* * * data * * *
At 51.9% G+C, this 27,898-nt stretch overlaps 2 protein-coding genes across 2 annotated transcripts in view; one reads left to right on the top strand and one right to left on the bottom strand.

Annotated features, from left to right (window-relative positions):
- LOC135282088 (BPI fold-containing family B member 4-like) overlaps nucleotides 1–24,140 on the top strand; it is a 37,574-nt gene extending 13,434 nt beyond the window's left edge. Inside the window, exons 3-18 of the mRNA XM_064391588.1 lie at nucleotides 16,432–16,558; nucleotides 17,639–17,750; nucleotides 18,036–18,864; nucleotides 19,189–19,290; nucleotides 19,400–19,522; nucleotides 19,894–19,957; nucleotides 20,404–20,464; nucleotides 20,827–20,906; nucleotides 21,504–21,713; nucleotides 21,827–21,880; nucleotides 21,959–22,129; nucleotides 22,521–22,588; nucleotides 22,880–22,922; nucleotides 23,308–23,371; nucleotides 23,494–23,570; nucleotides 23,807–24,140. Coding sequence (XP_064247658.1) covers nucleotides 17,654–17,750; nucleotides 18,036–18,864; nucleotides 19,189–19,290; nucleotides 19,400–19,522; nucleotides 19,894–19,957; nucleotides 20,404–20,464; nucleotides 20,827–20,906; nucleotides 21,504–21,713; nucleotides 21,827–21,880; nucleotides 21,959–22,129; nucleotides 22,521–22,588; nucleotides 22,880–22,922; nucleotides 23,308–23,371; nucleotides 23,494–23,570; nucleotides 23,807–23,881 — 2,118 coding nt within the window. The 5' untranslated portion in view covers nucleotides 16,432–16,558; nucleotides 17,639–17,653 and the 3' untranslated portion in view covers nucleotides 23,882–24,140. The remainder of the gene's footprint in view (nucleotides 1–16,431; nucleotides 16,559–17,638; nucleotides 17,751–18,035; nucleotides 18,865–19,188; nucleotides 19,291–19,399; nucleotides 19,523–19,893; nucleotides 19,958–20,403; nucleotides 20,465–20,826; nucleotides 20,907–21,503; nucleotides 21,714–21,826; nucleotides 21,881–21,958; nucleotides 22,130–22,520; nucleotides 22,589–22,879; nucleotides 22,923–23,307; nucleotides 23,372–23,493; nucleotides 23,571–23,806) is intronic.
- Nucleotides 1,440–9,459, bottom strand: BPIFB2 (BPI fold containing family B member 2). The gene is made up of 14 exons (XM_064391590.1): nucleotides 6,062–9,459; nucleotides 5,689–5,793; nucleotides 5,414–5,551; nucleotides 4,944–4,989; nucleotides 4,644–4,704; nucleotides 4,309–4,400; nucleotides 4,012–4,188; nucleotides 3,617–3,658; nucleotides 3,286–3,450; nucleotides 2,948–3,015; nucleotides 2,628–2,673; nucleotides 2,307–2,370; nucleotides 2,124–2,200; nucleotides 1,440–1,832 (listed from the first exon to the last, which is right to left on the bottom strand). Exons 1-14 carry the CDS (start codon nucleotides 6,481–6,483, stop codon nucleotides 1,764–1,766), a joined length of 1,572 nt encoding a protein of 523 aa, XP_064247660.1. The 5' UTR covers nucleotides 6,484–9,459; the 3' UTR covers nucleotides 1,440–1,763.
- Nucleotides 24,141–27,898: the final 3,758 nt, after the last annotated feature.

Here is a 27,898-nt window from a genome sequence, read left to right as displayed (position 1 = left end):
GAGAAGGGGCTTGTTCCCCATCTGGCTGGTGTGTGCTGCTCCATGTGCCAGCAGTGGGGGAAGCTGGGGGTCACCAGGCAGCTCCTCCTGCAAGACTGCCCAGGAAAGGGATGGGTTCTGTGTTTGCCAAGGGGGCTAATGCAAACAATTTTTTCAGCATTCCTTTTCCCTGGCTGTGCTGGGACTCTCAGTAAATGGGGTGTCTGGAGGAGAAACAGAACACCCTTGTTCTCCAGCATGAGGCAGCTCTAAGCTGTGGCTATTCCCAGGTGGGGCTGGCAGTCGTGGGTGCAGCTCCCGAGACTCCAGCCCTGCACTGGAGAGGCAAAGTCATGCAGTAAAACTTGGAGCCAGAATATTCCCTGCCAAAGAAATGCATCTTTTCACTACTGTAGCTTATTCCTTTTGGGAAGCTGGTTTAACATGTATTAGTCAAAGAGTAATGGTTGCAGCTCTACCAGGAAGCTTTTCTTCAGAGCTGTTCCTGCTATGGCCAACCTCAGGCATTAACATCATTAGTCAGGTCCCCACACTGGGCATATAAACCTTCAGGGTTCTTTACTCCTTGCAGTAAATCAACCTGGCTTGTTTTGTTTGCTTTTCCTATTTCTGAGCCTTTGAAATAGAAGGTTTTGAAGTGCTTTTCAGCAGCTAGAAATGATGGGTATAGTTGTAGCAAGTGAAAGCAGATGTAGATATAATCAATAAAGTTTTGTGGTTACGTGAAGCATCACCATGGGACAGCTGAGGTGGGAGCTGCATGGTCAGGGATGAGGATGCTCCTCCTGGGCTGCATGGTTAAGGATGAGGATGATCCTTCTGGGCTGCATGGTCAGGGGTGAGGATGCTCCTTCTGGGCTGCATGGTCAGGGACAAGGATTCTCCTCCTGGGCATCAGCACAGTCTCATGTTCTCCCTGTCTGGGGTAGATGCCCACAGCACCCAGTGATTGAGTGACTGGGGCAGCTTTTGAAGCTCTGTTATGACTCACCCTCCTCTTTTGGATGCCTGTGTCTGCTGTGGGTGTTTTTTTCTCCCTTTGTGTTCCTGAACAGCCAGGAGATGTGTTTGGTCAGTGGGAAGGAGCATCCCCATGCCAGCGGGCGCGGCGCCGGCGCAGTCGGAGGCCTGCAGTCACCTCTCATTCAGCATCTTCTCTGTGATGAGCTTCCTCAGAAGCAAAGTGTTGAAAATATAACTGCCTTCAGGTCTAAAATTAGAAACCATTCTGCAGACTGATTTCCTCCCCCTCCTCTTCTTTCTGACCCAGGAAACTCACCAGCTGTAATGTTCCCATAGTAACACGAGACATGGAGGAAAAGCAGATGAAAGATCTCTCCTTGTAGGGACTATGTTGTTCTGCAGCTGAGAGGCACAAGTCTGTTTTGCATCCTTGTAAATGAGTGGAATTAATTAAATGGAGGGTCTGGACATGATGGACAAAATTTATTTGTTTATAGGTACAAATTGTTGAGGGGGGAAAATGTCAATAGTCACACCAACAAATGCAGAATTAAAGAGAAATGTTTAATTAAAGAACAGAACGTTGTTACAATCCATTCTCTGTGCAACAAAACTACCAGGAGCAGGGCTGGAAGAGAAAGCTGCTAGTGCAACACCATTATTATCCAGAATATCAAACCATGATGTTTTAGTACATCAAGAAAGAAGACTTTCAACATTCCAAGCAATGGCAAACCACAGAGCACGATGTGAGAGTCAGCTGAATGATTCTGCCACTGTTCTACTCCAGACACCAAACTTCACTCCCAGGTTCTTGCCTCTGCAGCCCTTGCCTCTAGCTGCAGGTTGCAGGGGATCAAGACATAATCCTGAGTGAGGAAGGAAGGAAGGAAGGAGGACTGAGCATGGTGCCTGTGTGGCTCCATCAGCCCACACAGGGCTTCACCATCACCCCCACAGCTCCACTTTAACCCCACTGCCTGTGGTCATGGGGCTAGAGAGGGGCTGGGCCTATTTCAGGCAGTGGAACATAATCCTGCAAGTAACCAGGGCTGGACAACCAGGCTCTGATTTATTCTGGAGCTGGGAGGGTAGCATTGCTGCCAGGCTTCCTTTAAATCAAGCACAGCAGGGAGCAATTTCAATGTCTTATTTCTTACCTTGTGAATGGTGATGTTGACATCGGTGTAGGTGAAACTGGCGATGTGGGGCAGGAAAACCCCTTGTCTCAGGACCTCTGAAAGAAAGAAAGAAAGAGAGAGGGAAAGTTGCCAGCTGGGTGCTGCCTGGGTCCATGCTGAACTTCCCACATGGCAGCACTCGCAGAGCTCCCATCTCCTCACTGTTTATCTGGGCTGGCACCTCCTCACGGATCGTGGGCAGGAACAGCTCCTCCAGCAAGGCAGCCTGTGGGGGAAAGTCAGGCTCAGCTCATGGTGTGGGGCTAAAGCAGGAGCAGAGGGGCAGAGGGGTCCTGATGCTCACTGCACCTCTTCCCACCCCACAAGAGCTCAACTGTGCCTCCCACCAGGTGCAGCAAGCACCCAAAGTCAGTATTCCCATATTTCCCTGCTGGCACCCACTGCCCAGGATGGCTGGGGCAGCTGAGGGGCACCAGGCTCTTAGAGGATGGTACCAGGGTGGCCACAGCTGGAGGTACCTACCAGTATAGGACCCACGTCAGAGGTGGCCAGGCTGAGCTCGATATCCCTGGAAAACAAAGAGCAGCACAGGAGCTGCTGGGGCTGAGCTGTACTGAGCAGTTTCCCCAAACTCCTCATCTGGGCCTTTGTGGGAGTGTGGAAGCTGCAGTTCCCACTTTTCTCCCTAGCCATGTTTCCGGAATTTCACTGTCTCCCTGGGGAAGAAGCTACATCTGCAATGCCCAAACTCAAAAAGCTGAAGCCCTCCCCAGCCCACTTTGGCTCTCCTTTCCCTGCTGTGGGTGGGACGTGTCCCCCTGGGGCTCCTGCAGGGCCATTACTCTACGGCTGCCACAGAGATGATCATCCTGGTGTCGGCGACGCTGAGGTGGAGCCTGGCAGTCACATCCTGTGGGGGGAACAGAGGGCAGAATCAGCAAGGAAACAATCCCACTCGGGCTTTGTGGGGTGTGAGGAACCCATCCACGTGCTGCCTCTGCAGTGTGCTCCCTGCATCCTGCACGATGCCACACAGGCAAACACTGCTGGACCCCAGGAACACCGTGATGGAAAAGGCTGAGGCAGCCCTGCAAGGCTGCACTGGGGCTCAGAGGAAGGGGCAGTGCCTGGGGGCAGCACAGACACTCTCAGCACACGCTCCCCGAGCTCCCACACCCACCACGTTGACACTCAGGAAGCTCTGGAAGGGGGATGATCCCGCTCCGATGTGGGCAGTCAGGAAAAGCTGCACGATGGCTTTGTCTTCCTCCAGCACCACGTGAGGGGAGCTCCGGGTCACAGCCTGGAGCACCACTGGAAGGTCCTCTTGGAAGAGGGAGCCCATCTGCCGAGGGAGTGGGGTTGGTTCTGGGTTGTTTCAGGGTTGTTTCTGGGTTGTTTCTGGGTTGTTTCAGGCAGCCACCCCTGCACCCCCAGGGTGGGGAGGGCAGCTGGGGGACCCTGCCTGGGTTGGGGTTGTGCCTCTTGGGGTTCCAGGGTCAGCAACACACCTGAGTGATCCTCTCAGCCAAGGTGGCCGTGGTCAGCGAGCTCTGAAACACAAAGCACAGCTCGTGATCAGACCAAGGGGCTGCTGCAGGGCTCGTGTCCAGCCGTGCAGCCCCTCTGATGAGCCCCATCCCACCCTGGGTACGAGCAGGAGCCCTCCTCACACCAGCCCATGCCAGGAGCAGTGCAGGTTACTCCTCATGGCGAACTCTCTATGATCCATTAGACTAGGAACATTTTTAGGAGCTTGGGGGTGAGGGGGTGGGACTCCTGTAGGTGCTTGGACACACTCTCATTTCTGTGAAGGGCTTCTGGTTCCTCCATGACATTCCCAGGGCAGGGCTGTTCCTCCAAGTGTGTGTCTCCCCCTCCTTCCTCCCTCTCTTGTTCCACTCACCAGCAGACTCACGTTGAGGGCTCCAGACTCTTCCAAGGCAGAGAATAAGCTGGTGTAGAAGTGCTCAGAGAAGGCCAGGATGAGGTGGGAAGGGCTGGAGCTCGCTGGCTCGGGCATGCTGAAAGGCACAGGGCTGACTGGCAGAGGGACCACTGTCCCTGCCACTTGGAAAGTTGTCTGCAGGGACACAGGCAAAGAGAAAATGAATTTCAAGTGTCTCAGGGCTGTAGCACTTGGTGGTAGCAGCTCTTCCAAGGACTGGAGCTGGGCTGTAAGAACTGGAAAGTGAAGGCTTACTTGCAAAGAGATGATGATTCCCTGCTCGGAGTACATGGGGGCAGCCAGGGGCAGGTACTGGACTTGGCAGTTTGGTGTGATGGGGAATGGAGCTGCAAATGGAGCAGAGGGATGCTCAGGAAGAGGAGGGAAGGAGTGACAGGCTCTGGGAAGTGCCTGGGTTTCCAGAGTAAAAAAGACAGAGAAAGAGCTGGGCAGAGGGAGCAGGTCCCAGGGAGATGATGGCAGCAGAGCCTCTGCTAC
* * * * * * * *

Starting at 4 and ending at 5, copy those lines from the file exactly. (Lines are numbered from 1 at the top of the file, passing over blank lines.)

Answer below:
- Nucleotides 1,440–9,459, bottom strand: BPIFB2 (BPI fold containing family B member 2). The gene is made up of 14 exons (XM_064391590.1): nucleotides 6,062–9,459; nucleotides 5,689–5,793; nucleotides 5,414–5,551; nucleotides 4,944–4,989; nucleotides 4,644–4,704; nucleotides 4,309–4,400; nucleotides 4,012–4,188; nucleotides 3,617–3,658; nucleotides 3,286–3,450; nucleotides 2,948–3,015; nucleotides 2,628–2,673; nucleotides 2,307–2,370; nucleotides 2,124–2,200; nucleotides 1,440–1,832 (listed from the first exon to the last, which is right to left on the bottom strand). Exons 1-14 carry the CDS (start codon nucleotides 6,481–6,483, stop codon nucleotides 1,764–1,766), a joined length of 1,572 nt encoding a protein of 523 aa, XP_064247660.1. The 5' UTR covers nucleotides 6,484–9,459; the 3' UTR covers nucleotides 1,440–1,763.
- Nucleotides 24,141–27,898: the final 3,758 nt, after the last annotated feature.